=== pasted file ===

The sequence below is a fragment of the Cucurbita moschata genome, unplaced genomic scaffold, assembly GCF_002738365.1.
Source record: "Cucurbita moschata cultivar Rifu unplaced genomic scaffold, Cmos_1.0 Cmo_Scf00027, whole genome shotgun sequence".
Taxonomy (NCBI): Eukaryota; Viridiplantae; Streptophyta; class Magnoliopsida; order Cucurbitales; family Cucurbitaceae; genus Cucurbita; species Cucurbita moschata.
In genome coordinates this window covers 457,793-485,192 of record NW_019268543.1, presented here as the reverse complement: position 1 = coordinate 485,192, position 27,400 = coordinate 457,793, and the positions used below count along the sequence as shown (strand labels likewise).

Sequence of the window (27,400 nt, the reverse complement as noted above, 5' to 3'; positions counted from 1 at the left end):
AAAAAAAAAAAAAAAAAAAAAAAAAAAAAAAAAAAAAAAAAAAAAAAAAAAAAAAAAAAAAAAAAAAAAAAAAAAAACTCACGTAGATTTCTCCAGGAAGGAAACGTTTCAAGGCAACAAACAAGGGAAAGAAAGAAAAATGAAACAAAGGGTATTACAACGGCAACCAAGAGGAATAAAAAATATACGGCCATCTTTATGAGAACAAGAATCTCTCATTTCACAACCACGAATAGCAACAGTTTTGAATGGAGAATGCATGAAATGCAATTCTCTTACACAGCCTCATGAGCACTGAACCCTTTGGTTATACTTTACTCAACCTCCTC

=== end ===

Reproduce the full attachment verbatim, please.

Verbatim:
The sequence below is a fragment of the Cucurbita moschata genome, unplaced genomic scaffold, assembly GCF_002738365.1.
Source record: "Cucurbita moschata cultivar Rifu unplaced genomic scaffold, Cmos_1.0 Cmo_Scf00027, whole genome shotgun sequence".
Taxonomy (NCBI): Eukaryota; Viridiplantae; Streptophyta; class Magnoliopsida; order Cucurbitales; family Cucurbitaceae; genus Cucurbita; species Cucurbita moschata.
In genome coordinates this window covers 457,793-485,192 of record NW_019268543.1, presented here as the reverse complement: position 1 = coordinate 485,192, position 27,400 = coordinate 457,793, and the positions used below count along the sequence as shown (strand labels likewise).

Sequence of the window (27,400 nt, the reverse complement as noted above, 5' to 3'; positions counted from 1 at the left end):
AAAAAAAAAAAAAAAAAAAAAAAAAAAAAAAAAAAAAAAAAAAAAAAAAAAAAAAAAAAAAAAAAAAAAAAAAAAAACTCACGTAGATTTCTCCAGGAAGGAAACGTTTCAAGGCAACAAACAAGGGAAAGAAAGAAAAATGAAACAAAGGGTATTACAACGGCAACCAAGAGGAATAAAAAATATACGGCCATCTTTATGAGAACAAGAATCTCTCATTTCACAACCACGAATAGCAACAGTTTTGAATGGAGAATGCATGAAATGCAATTCTCTTACACAGCCTCATGAGCACTGAACCCTTTGGTTATACTTTACTCAACCTCCTC